Lodi Memorial focused on readmission types that they could reasonably affect when setting goals.
We set our original goals for reducing readmissions based on our overall hospital readmission rates, but we didn’t meet those goals. One reason for that is that our rates were already relatively low, so shrinking them even more was difficult. Another reason was that we set the percentage goal without looking at which readmissions were actually preventable.
Lodi Memorial is a non-profit hospital in Lodi, CA. It has 190 beds and serves patients across 5 different counties (including rural areas). 45% of its patients are on Medicare. Their transitions program began in 2011 and is influenced by Project BOOST.
What We Tried
We drilled down into all of our readmissions to understand where they were coming from and why they were coming back. How many readmissions were coming from SNFs vs. home health vs. home? How many were readmitted because of medication noncompliance vs. lack of access to social services vs. substance abuse? This took a long time because we had to dig into each readmission, calling the patient, SNF, or PCP when needed.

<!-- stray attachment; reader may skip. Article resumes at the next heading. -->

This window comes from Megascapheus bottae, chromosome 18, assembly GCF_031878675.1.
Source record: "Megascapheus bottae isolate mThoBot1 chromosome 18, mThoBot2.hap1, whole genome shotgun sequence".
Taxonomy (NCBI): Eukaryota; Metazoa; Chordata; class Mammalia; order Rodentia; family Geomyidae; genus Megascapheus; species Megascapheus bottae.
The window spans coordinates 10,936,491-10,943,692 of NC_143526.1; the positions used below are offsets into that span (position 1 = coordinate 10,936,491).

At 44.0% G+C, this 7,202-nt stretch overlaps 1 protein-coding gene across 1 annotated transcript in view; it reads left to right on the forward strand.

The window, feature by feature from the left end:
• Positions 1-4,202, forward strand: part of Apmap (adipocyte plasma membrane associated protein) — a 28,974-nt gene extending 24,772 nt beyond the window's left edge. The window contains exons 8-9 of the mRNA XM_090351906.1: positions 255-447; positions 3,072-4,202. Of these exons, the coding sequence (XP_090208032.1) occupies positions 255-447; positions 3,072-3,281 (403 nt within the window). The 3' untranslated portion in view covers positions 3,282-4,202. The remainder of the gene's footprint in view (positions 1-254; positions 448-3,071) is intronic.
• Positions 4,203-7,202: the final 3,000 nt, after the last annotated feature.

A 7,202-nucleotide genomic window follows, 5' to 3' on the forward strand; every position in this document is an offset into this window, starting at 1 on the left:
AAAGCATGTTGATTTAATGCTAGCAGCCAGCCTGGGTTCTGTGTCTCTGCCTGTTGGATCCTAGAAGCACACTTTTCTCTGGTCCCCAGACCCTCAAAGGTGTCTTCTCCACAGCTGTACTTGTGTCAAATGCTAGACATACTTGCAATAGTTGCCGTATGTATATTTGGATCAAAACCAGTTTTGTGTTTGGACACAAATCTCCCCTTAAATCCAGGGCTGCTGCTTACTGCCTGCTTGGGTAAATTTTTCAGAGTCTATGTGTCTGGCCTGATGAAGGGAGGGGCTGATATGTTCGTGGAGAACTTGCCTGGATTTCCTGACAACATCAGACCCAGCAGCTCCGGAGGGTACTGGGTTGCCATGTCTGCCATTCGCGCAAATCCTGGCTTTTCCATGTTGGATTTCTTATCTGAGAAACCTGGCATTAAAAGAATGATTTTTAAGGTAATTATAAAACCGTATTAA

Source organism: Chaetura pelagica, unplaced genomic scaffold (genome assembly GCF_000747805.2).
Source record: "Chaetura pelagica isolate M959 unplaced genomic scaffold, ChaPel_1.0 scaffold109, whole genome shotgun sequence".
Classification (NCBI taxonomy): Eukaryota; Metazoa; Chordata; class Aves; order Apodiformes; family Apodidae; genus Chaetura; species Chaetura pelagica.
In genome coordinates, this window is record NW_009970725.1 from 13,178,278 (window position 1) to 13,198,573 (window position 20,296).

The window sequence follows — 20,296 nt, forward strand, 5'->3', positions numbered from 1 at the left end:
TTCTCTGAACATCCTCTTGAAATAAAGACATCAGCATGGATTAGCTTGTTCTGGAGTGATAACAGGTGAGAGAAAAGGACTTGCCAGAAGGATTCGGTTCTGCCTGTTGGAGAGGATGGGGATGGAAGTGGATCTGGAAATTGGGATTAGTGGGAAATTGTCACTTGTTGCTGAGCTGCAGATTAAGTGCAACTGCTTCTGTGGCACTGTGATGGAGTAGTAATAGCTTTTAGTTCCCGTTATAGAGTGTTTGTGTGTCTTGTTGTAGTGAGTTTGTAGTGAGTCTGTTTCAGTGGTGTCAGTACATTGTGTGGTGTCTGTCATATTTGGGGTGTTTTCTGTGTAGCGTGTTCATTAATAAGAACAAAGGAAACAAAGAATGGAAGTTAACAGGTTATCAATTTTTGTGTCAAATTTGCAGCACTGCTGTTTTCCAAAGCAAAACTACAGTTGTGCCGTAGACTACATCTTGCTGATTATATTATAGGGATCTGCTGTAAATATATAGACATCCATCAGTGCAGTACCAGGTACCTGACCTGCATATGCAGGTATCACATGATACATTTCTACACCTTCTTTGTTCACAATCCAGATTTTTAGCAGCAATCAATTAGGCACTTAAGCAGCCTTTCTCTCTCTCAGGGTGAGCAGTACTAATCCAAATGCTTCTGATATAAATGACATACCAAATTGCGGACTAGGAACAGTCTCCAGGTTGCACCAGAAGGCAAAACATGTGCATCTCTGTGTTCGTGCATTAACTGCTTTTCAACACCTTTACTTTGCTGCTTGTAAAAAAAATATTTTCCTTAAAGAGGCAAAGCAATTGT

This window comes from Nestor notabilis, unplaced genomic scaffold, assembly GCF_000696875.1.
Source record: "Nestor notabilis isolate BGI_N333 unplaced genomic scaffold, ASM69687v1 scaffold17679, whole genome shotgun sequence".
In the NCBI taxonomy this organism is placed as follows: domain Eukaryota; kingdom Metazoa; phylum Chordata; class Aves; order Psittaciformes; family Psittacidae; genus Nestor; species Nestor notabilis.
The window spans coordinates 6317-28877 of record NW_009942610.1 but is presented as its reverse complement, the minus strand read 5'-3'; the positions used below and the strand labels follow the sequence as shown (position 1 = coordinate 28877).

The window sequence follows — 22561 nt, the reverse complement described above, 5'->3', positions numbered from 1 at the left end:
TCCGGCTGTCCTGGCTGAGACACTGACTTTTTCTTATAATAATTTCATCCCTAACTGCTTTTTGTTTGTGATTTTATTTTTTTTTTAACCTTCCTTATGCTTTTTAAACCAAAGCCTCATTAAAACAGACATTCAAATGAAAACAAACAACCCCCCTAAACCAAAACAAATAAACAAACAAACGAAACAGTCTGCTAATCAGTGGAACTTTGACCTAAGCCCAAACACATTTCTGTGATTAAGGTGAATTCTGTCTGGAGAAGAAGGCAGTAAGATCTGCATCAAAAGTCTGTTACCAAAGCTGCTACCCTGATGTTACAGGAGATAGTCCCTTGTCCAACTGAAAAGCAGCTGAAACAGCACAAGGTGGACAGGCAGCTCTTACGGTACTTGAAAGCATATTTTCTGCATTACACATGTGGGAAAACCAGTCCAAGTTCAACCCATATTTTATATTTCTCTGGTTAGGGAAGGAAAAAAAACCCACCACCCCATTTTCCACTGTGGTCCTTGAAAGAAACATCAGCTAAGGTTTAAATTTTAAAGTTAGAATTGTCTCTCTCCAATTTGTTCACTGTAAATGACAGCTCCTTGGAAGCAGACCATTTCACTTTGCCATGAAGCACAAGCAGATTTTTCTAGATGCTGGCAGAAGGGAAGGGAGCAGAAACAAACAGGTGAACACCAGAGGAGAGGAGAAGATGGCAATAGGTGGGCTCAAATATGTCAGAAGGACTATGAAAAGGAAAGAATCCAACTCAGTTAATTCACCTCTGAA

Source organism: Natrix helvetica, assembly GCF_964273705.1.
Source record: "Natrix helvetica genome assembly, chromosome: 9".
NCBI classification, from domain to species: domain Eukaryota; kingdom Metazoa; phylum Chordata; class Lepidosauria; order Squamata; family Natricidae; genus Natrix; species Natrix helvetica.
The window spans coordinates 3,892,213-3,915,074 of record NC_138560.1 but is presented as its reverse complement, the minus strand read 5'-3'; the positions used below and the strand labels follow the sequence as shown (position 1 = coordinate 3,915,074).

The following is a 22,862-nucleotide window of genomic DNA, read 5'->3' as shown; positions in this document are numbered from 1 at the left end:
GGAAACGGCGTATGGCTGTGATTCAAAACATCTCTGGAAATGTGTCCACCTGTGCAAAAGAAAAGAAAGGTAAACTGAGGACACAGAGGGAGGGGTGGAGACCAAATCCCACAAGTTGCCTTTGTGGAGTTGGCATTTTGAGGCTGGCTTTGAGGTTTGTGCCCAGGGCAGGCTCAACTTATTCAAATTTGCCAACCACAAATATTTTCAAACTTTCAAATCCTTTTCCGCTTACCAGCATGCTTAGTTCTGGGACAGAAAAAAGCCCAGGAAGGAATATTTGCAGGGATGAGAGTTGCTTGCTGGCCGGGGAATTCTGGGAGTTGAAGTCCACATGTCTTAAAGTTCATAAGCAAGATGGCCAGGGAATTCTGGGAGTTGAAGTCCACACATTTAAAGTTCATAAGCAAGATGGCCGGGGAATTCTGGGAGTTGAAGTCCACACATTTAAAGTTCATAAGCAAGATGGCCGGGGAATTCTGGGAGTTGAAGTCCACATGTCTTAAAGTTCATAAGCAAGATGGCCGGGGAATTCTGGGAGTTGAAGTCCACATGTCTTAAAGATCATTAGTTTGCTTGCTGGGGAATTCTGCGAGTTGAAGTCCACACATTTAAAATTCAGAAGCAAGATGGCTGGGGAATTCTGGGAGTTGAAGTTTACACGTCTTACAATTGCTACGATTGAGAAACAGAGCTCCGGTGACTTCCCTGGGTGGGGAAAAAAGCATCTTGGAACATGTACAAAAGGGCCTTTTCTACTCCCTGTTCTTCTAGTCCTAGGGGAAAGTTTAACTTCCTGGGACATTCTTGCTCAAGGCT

We then looked at which of those factors we thought we could reasonably affect. Some readmission cases are just worsening disease and patients should come back. Other patients will get readmitted no matter how hard you try. We used the subset of readmissions that we thought we could change to set our goals for the following year.
Targeting our goal based on data really helped us focus our efforts. We were able to reduce our preventable readmissions significantly and are now extending our program to include the readmissions that we have less control over. It will be a bigger challenge, but we’re ready for that now.
As we were doing this analysis we realized how hard it is to measure readmissions. One unexpected factor we realized was that our admissions team wasn’t recording where patients were coming from correctly, so it was hard to do accurate analysis.